Learning reusable skills through recycling


John McCallum

Special education teacher Joni Kent talks about recycling with Pathways students left to right Jasmine Jarms, DJ Collins-Kile, Megan Humphrey (back) and Melissa Daniels.

Steven Bouck, one of Joni Kent’s Pathways students helping pilot a round, wheeled recycling bin down a hallway at Cheney Middle School looked back with a smile and offered a piece of advice.

“Here’s your headline, ‘Cheney Middle School does recycling for the world,’” the young boy said.

Maybe not the world – yet. But Kent’s program for special needs students certainly does hard work taking care of the school’s reuse efforts, something begun last year with just paper and expanded this year to include not only recycling everything possible but also collecting compost – which might end up in local flower and vegetable gardens, on lawns or even putting greens.

It’s also efforts that teach all students, keep some of the school’s costs down, and is hoped may one day be district wide.

Setting up skills

This is the first year for Pathways. Kent said the program is for special needs students who are not at a resource room level, but not quite at the self-contained classroom level either.

“It’s geared more towards kids that need a more life-skilled based curriculum,” she said. “So there’s math, science, reading and social studies.”

The program also operates at Westwood Middle School, but does so differently than at CMS, Kent said. Paraprofessional Heather Kelton works with sixth-grade students while Kent does the rest, and all three grades spend three periods together.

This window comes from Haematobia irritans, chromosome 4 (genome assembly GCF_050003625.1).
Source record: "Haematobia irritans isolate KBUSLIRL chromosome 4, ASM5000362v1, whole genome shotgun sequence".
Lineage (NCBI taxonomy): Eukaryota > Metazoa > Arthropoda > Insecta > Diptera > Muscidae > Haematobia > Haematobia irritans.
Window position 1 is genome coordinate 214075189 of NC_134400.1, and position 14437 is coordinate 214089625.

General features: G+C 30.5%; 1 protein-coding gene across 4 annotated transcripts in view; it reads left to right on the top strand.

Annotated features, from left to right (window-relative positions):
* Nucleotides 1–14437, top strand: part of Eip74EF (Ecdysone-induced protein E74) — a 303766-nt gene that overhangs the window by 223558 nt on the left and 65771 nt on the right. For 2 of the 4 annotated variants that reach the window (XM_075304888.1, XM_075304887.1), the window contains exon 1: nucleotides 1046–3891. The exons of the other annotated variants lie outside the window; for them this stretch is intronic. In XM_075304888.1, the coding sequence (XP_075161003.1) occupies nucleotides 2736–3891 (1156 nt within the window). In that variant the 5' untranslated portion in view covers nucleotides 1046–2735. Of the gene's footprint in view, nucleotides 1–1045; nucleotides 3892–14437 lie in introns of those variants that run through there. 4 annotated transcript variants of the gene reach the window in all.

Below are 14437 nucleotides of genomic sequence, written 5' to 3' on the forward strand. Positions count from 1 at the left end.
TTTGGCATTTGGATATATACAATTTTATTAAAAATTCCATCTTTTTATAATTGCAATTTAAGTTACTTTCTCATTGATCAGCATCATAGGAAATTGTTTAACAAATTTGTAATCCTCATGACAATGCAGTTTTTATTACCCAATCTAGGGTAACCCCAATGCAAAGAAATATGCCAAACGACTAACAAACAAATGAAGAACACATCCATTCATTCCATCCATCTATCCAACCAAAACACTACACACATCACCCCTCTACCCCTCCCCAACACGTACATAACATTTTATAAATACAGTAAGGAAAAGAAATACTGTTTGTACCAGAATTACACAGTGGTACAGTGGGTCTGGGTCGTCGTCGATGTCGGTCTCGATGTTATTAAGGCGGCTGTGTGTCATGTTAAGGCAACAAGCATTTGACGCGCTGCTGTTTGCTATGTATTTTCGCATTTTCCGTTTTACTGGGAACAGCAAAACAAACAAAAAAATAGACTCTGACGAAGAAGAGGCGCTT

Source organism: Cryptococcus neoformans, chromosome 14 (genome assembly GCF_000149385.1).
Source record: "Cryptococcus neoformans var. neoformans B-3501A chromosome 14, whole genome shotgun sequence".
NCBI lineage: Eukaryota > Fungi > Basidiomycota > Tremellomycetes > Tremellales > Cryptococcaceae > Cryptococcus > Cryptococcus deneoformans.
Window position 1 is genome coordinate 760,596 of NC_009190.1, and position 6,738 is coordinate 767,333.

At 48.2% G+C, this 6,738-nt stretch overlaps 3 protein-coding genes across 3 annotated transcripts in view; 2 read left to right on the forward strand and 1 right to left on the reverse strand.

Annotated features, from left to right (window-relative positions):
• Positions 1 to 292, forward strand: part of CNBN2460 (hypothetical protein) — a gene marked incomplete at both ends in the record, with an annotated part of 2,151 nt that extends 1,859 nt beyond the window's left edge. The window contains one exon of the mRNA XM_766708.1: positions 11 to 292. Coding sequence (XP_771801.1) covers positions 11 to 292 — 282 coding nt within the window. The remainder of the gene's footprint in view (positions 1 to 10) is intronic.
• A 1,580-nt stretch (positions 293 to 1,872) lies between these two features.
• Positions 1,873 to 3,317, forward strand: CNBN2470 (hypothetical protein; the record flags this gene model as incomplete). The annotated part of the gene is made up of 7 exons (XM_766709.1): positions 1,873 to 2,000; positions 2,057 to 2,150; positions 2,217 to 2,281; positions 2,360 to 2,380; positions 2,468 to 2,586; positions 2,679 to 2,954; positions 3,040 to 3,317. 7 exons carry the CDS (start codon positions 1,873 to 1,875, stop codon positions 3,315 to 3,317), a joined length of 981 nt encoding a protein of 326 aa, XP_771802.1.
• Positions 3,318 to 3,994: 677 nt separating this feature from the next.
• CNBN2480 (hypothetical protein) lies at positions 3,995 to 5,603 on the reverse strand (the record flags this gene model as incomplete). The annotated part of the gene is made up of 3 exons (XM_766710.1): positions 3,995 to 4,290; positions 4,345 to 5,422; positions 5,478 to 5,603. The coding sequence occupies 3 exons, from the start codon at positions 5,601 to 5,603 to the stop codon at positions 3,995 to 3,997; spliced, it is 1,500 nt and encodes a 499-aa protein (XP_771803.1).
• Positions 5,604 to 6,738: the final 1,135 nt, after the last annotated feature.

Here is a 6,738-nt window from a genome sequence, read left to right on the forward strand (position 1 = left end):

Kent decided to take on the recycling program and expand it this year as a way to teach her students, not only about science and technology but also life skills. The school received a grant from the Environmental Protection Agency to help pay for some of the costs, and Kent set out contacting area haulers to help.

Waste Management provided blue recycling bins for the classrooms while Sunshine Disposal supplied an outdoor compost bin. After distributing the blue bins, Kent said they ran out before taking care of each classroom and ended up modifying some gray trashcans for the purpose.

“We went to ask for more (blue bins) but they said they were out of funding so we’re glad we got what we could,” she said.

Waste Management also provided signs for the school’s lunchroom area giving instructions on item disposal. The school designated one classroom for Pathways as a collection and sorting room, and after a little instruction, the students set off.

Collect and separate

The Pathways students hit the classrooms twice a week, hauling a round, wheeled bin down each of the school’s three wings. They quietly go into each classroom, grab the bins, empty them and return them.

“We try to be as undisruptive as we can,” Kelton said.

Once done, the recycling is taken to the classroom where Kelton and Kent assist the students in separating the materials and putting them in designated plastic black trash bags. The two instructors usually come in early in the morning and do additional separation of items they don’t want the students to handle.

Once collected the recycled materials head to Cheney Recycling, with the exception of aluminum cans which are taken to a facility in Spokane.

The composting is done differently. The students rotate assignments during lunchtime to stand by the food disposal bins and make sure their fellow students know where to dispose of the various items. Once lunch is finished, the bags are taken to the compost bin and picked up once a week by Sunshine.

“I think it’s good for the planet,” Pathways student Logan Davis said while eating his lunch and waiting to take up his compost duty. “More recycling means less garbage. When we recycle, we break it down.”

Making a difference